Today (May 19th), the Sankei released an update on the F-2B fighter trainers damaged at Matsushima Air Base during the tsunami. In summary, it’s pretty bad news: of the 18 trainers, only 6 will be recoverable, apparently through salvaging components from all 18 and sourcing new ones from the manufacturer. The article suggests that this has left Japan’s Air Self-Defense Force without a thorough F2 pilot training course. With the economy down the pan for far too long, significant public debt and the need to repair the extensive damage caused by the recent earthquake and tsunami, Japan cannot afford to replace these lost fighters any time soon.

Here is a rough translation of the article:

A Third of Tsunami-Damaged F2 Fighters Restorable – Repair Cost = ¥5 – 6 Billion per Plane

ASDF Matsushima Airbase's F2 fighter trainers took a significant blow from the tsunami

ASDF Matsushima Airbase's F2 fighter trainers took a significant blow from the tsunami (Source: Nikkei)

Of the 18 F2 fighters damaged by the tsunami that hit ASDF Matsushima Airbase (Matsushima, Miyagi Prefecture) following the Tohoku Earthquake, at best only a third (six total) can be restored, according to a Ministry of Defense investigation. Assembling the parts needed for repair will take up to 5 years, and each fighter will cost ¥5 – 6 billion per aircraft. The damaged F2s were used for training pilots, so the MoD is hurrying to find out if it can substitute actual combat F2s for training in the interim.

Although the restoration of the disaster-affected areas is included as part of the FY2011 First Supplementary Budget, the inspections of the F2s put the total cost at ¥150 billion. The MoD is planning to make a firm request for the money for full repairs during plans for the Second Supplementary Budget.

Salt from the ocean water penetrated the fuselages of the F2s, causing further damage following the initial water damage. When engineers from the manufacturer gave the fighters a full health-check at Matsushima Airbase, they concluded that only 6 could be repaired.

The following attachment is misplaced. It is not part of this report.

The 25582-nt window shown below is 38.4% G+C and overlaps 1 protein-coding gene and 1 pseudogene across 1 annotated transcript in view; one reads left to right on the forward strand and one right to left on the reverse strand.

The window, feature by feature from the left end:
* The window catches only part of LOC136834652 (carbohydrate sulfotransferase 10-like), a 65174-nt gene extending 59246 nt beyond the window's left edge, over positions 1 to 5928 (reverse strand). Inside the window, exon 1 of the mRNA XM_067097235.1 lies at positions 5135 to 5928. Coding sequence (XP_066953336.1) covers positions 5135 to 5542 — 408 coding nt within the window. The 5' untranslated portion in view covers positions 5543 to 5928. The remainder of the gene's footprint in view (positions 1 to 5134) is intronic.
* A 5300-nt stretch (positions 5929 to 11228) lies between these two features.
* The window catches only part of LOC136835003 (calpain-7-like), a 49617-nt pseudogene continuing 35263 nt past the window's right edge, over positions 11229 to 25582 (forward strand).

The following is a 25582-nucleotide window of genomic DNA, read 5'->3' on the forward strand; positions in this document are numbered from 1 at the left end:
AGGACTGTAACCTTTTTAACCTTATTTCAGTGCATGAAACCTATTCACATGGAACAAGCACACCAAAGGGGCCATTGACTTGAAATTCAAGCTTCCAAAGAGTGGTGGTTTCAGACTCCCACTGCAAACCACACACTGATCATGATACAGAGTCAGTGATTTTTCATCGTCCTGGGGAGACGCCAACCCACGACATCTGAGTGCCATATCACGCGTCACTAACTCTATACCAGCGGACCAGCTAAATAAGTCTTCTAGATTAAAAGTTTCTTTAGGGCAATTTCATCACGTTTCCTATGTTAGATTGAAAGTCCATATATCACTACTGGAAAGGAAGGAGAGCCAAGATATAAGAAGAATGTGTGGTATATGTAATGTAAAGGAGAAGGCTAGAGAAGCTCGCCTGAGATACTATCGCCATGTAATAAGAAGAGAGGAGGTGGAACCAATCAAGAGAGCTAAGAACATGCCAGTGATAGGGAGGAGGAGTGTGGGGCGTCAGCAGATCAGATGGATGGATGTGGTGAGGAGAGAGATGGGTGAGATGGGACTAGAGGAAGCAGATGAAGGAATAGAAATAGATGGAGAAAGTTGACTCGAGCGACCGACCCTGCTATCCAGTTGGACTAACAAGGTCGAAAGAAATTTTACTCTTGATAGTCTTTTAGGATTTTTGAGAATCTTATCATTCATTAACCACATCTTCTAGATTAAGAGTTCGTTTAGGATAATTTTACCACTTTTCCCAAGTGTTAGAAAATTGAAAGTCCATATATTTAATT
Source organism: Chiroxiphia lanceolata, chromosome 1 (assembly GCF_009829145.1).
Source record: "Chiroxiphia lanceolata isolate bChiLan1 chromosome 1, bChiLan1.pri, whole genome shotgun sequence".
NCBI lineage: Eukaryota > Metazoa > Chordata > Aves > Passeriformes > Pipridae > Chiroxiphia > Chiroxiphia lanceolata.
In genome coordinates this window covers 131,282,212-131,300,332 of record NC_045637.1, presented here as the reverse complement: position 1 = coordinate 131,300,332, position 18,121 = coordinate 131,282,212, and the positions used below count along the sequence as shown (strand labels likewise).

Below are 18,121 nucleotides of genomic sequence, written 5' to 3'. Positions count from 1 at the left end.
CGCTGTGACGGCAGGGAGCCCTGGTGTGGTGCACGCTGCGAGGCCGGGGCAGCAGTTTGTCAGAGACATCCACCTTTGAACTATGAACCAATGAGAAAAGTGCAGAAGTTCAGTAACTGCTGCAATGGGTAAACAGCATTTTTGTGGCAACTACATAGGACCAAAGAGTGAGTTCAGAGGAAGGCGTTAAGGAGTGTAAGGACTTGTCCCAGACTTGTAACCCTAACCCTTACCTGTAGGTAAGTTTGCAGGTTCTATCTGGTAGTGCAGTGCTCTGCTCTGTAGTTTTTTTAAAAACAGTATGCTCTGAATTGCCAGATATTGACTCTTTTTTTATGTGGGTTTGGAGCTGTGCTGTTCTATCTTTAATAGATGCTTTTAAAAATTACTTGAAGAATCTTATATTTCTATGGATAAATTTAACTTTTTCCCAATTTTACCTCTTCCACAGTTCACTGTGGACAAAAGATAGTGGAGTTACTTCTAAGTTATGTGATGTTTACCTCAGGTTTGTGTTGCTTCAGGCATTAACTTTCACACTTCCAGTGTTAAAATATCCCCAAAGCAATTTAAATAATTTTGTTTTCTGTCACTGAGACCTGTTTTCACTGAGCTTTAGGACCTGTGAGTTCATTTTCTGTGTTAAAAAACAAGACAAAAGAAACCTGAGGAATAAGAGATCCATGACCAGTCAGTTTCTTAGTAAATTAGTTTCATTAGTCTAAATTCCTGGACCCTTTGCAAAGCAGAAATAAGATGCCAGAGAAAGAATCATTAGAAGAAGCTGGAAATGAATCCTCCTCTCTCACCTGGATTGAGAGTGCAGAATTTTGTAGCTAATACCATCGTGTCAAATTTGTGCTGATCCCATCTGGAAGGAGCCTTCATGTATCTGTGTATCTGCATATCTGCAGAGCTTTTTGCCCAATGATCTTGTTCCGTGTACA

From here on, all the planes will be stripped of their parts and their airframes reconstructed. These desperate measures are a result of severe financial constraints, and the MoD just cannot afford ¥120 billion for each new airframe.

This fall, Japan was to receive its final F2, and as production has already wound down, the MoD is seeking confirmation from the manufacturer as to whether it still has stock or not, or whether it is possible to produce new parts.

Around 40 SDF members on the F2 training course were transferred to Misawa Airase (Aomori Prefecture) from April and are currently continuing their training. Until the repair work on the damaged F2 is finished, F2 pilots need a new alternative training course. The prominent alternatives being considered by the ASDF are:
(1) using actual combat F2s for training,
(2) sending pilots to the US to train with F16s, which share the same base fuselage,
(3) initially training on F15s before moving onto the F2s.

The ASDF currently has around 80 F2s. In comparison to the F4 and F15, the F2 is considerably better at attacking ground and sea targets.

The F2 fighter belongs to the the ASDF. Its airframe is based on an enlargement of the USAF’s F16, and unique Japanese technology was installed in a joint US-Japanese development program. Production began in 1988, with Mitsubishi Heavy Industries responsible for 60% of the production in Japan. Each airframe costs ¥120 billion a piece. The F2 embarked on its maiden flight in 1995, and from 2000 has been deployed with fighter squadrons at Misawa (Aomori) and Tsuiki (Fukuoka) Airbases. It is the successor to the F1, the first domestically-produced supersonic fighter. Before its inception, at the point of the debates about the “Next Generation Fighter” (FSX), there was a plan for the plane to be entirely of national manufacture. However, because this became a political problem between Japan and the United States, it was decided that it would be developed jointly by the U.S. and Japan.

If anyone can clarify that final sentence, I’d much appreciate it – let me know in the comments. [Thanks, Michael Cucek!]

[H/T: @JS_Susumu - Surveillance to Go Nowhere]

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A former contributor to World Intelligence (Japan Military Review), James Simpson joined Japan Security Watch in 2011, migrating with his blog Defending Japan. He has a Masters in Security Studies from Aberystwyth University and is currently living in Kawasaki, Japan. His primary interests include the so-called 'normalization' of Japanese security (i.e. militarization), and the political impact of the abduction issue with North Korea.
James Simpson has 254 post(s) on Japan Security Watch